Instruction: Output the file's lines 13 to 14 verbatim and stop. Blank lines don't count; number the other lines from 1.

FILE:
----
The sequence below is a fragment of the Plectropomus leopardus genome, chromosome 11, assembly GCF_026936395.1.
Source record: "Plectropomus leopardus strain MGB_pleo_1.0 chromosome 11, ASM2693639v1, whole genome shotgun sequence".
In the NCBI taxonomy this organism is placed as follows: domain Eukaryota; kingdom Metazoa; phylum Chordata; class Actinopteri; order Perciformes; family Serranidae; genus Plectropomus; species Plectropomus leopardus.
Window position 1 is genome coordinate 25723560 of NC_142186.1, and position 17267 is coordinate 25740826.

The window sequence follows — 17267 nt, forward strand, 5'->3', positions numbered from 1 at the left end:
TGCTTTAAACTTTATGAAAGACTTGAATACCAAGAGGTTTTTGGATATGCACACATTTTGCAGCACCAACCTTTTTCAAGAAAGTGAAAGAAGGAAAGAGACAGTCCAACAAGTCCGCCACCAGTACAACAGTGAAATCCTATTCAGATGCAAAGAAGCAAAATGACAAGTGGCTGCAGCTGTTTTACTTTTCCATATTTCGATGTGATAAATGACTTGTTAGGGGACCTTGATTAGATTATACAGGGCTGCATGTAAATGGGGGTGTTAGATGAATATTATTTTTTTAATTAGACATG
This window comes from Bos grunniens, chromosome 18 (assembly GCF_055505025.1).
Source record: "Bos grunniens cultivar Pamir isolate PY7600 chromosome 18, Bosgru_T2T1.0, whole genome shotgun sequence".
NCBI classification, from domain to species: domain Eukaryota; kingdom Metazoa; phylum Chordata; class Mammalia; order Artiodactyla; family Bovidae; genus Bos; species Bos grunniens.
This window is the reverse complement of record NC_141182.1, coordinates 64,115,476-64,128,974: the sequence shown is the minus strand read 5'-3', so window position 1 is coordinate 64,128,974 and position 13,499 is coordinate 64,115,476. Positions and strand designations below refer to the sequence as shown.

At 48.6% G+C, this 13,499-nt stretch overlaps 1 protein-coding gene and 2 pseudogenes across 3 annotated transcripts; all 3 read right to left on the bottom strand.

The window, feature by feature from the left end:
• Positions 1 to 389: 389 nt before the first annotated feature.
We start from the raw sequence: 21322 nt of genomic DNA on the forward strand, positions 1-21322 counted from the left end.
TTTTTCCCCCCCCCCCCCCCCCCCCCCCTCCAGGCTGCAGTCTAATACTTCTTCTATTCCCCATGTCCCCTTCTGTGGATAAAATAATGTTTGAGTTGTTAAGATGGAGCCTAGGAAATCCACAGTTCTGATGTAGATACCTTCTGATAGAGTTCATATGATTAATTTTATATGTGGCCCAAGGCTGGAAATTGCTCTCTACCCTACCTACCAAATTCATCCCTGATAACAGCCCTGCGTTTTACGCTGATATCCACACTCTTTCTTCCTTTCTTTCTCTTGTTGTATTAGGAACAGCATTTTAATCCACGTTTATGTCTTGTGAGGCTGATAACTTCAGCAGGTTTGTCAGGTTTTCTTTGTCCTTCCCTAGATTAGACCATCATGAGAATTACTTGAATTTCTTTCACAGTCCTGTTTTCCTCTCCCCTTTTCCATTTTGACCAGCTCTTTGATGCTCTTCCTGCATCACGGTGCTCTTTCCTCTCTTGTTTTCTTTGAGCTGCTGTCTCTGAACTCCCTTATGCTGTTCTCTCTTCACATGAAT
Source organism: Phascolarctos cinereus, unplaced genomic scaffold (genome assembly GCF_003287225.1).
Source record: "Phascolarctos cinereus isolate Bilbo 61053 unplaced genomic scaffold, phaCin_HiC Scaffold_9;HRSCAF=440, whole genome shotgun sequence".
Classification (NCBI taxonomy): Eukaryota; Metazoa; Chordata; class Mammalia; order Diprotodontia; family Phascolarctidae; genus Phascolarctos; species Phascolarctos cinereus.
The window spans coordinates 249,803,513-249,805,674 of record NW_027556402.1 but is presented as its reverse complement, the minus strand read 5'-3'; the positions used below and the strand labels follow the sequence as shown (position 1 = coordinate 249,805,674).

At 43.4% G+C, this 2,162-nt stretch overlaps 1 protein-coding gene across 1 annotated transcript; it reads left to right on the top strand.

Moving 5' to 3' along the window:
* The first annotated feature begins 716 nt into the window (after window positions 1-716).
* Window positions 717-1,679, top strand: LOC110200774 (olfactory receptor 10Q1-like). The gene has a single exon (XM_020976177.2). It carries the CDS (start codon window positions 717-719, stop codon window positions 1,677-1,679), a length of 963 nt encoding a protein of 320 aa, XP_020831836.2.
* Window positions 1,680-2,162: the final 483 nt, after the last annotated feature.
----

• Positions 1 to 389: 389 nt before the first annotated feature.
We start from the raw sequence: 21322 nt of genomic DNA on the forward strand, positions 1-21322 counted from the left end.